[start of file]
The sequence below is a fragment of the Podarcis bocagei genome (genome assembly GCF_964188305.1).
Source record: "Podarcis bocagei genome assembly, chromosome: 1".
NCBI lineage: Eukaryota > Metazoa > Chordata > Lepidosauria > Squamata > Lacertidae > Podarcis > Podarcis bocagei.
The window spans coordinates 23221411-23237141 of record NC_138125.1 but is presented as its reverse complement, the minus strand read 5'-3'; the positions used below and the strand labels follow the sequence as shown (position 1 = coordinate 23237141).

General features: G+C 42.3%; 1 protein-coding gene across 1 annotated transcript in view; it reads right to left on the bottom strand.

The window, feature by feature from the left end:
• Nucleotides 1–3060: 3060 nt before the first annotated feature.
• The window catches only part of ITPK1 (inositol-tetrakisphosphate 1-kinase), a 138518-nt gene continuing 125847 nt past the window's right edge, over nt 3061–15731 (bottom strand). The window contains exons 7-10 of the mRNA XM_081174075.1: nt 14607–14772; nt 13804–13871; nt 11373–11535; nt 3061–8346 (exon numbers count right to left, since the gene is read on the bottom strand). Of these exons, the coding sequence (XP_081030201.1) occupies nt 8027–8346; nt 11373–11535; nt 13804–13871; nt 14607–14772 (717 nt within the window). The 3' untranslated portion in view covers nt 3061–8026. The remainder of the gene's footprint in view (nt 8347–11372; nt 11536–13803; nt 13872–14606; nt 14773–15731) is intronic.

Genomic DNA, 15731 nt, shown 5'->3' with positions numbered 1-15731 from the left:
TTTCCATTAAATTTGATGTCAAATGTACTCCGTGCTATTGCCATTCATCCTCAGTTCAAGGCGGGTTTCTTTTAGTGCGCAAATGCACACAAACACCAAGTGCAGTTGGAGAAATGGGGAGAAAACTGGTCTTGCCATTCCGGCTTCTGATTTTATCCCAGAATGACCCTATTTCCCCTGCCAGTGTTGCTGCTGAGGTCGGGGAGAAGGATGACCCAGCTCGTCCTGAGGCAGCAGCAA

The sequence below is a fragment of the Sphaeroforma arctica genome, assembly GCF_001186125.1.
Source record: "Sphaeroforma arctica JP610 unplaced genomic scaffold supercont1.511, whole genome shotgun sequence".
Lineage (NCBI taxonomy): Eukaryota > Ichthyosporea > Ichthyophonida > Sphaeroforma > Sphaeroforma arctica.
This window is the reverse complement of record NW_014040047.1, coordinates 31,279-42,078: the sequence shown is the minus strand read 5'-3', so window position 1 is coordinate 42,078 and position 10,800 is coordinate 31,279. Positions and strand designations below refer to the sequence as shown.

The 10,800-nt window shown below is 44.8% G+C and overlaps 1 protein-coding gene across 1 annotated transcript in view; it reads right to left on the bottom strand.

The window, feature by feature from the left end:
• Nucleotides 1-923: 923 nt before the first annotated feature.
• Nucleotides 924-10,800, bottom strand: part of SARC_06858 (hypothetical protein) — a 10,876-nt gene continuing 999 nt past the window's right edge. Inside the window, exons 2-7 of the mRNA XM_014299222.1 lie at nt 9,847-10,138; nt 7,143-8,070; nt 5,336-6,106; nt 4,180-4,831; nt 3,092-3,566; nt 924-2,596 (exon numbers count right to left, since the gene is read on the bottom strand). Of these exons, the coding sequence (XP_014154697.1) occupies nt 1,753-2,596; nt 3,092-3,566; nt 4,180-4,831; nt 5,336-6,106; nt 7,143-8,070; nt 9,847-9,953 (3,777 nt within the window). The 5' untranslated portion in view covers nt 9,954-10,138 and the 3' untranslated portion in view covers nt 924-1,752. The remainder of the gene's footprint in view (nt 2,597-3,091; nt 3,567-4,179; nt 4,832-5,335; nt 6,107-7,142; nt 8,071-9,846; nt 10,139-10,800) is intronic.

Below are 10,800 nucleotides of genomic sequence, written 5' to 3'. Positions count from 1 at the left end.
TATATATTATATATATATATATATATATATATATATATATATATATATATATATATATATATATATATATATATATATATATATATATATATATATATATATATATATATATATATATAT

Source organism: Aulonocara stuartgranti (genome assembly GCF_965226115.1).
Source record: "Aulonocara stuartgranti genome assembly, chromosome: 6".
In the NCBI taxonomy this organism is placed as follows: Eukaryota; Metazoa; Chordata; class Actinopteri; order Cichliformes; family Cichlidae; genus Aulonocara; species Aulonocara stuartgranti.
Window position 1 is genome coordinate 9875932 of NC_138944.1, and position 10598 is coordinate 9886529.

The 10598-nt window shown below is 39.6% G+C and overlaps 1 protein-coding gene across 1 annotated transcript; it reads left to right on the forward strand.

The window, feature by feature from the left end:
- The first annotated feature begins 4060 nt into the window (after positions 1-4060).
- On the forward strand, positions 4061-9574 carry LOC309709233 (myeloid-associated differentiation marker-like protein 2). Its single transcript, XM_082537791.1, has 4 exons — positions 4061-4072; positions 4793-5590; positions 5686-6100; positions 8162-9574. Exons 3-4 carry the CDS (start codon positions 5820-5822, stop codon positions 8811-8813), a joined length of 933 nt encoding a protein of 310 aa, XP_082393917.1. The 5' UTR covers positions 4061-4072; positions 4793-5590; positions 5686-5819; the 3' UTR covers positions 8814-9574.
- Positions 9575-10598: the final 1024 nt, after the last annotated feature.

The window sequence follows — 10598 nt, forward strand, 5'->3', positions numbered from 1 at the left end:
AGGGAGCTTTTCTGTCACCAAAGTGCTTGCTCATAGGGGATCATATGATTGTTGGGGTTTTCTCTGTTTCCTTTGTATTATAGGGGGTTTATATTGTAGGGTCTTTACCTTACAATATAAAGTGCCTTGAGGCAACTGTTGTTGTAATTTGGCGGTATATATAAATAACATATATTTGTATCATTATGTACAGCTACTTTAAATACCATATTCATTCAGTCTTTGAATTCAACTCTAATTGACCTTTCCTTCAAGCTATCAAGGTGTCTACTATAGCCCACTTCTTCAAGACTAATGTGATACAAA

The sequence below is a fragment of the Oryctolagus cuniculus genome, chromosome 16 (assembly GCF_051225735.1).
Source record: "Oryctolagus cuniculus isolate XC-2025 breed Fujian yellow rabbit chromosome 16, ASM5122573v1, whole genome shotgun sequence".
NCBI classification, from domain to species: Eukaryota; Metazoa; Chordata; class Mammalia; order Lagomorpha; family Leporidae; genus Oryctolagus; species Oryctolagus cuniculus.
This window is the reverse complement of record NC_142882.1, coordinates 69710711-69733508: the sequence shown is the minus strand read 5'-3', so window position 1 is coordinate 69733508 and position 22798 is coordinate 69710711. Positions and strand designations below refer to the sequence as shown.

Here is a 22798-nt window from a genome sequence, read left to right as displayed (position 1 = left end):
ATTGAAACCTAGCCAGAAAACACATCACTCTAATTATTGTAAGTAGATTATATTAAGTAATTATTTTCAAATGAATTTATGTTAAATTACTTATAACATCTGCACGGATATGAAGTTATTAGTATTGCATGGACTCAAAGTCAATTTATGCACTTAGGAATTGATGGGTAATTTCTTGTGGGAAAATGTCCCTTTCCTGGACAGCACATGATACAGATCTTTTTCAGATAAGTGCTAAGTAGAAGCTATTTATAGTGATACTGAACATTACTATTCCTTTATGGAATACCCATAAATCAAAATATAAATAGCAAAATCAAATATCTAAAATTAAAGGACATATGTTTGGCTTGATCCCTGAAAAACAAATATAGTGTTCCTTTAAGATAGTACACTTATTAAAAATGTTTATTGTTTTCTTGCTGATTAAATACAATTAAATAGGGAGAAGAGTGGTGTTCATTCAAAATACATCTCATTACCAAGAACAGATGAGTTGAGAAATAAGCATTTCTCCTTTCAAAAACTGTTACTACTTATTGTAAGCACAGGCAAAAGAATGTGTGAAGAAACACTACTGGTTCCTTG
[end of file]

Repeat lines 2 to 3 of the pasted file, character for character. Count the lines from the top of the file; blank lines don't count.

Source record: "Podarcis bocagei genome assembly, chromosome: 1".
NCBI lineage: Eukaryota > Metazoa > Chordata > Lepidosauria > Squamata > Lacertidae > Podarcis > Podarcis bocagei.